How to watch the new meteor shower (Hint: Stay up really late)

This year's Perseid meteor shower could be a great one. NASA/JPL

TORONTO – It could put on a breathtaking display…or it could be a dud.

Either way, the new meteor shower — the Camelopardalids, a mouthful, for sure — presents a perfect opportunity to get out under the night sky and enjoy the universe. The best part? You don’t need to have anything but your own two eyes to appreciate it.

READ MORE: Heads up! New meteor shower could light up the sky over Canada May 24

First a bit of background:

Debris is constantly entering Earth’s atmosphere. But almost every month, our planet passes through debris left over from comets whizzing around our solar system. As we plow through the debris, some bits of tiny dust and particles enter out atmosphere. As they do so, they create fast, bright streaks of light – what we call meteors.

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Comet 209/P LINEAR, discovered in 2004, orbits the sun roughly once every five years. In 2012, a pair of astronomers calculated that Earth would be passing through its debris, and that it could put on a new meteor shower on May 24. Some initial estimates were close to 1,000 meteors an hour – a meteor storm. However, since then, estimates have been more conservative with a possible 200 an hour, a highly respectable number. (Two of the best showers are the Perseids in August and the Leonids in November with roughly 100 an hour.) Other astronomers believe that it may not be that high, or happen at all.

The radiant, or the area where it appears that all meteors are originating from is shown here in yellow. Stellarium

The truth is, because this is a first, we don’t know what to expect.

But if you’re looking to take the chances — and have clear skies — here are a few tips:

  • Plan on being up very late. The peak of the shower is estimated to be around 7:00 UTC on May 24. That’s 3 a.m. Eastern, 12 a.m. Pacific, 1 a.m. Mountain, and 4 a.m. Atlantic. Unlike other meteor showers, there is a very narrow window for this. So the best plan would be to get out about an hour or two before hand. You can catch up on your sleep Sunday.
  • No need for binoculars or a telescope. Just bring a blanket to lie on the grass or a lawn chair. But make sure you dress warmly and bring a few extra blankets and maybe a warm beverage. It gets chilly in the wee hours of the morning.
  • Get to a site as dark as possible. Though some astronomers are predicting bright meteors, once again, there’s no guarantee. So if you go to a dark site, you’ll be able to see even faint ones, and likely even ones that aren’t associated with the shower.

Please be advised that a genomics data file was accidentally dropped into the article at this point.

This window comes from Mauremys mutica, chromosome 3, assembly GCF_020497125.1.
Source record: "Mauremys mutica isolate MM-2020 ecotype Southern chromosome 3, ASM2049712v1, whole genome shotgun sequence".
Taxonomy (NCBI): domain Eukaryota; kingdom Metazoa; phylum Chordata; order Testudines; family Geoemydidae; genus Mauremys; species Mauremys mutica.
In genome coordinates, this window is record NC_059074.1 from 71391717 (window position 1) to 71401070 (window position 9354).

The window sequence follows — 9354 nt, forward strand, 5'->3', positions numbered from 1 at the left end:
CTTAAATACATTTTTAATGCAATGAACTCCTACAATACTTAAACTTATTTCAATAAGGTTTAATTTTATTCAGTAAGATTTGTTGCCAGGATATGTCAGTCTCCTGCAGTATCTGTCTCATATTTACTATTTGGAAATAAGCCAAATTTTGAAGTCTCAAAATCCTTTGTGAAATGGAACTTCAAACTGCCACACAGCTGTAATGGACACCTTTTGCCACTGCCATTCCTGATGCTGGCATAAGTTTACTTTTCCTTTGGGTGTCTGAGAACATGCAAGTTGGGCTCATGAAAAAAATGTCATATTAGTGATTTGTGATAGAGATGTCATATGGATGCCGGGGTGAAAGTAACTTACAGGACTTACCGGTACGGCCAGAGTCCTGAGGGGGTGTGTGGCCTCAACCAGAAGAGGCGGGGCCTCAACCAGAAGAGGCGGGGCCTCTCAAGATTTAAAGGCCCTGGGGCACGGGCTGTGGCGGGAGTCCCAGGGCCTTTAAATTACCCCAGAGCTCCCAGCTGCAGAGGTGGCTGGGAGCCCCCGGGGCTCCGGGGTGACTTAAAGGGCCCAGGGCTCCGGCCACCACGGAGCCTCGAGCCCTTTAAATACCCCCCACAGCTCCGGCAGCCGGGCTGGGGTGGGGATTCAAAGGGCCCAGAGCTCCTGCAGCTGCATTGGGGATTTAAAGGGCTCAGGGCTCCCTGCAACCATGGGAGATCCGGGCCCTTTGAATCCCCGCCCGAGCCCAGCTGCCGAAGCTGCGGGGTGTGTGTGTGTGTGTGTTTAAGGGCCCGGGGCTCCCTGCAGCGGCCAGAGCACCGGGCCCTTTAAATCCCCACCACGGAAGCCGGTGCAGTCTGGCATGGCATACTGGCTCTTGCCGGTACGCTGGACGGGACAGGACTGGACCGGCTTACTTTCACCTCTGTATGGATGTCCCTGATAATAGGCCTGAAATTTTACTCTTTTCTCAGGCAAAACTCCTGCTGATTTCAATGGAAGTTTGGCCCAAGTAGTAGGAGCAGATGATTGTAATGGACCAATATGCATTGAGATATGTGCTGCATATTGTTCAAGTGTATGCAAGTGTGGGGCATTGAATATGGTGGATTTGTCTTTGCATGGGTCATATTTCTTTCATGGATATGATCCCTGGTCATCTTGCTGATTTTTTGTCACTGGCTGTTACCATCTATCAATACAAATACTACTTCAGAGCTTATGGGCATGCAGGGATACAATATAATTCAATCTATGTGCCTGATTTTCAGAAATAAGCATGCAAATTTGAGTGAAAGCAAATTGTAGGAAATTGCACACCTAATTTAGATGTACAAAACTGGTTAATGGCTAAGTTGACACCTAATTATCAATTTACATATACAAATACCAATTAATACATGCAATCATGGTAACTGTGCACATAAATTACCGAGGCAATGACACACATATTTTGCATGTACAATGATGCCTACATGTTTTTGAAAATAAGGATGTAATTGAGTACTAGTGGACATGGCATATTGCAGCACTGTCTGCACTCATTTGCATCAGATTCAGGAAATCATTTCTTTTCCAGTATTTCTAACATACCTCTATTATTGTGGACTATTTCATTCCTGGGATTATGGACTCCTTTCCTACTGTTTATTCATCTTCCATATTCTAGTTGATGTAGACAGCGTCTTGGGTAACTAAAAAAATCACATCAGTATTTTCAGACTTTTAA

• No lights! White light ruins your night vision. As soon as you look at a phone or at a flashlight, you reduce your ability to see faint objects and it could take you as long as 15 to 30 minutes to regain that sensitivity. Red light is the least disruptive, so if you have a red-light flashlight, that’s okay.
You never know what you’ll see while looking at the night sky. Ye Aung Thu/AFP/Getty Images
  • Face north. The radiant – or the point from which all the meteors seem to be originating – is in the constellation Camelopardalis (hence the shower’s name). It is not far from the north star, Polaris. Just look for the Big Dipper and follow the last star from the spoon up towards the first bright star you see. That’s Polaris.
  • Look up. That’s the best tip and, though it may seem fairly simple, people often forget it and turn to talk to others. If you do that, you might miss a meteor!

And even if this shower doesn’t put on the spectacular show that many of us are hoping for, you’ll have fun counting satellites, rogue meteors and gazing at the Milky Way. And remember: if you’re thinking that it’s too late to go out and look, you can always rest up on Sunday.

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If you’re clouded out, you can catch a live stream of the shower on Slooh.

Now, let’s hope we get a show.

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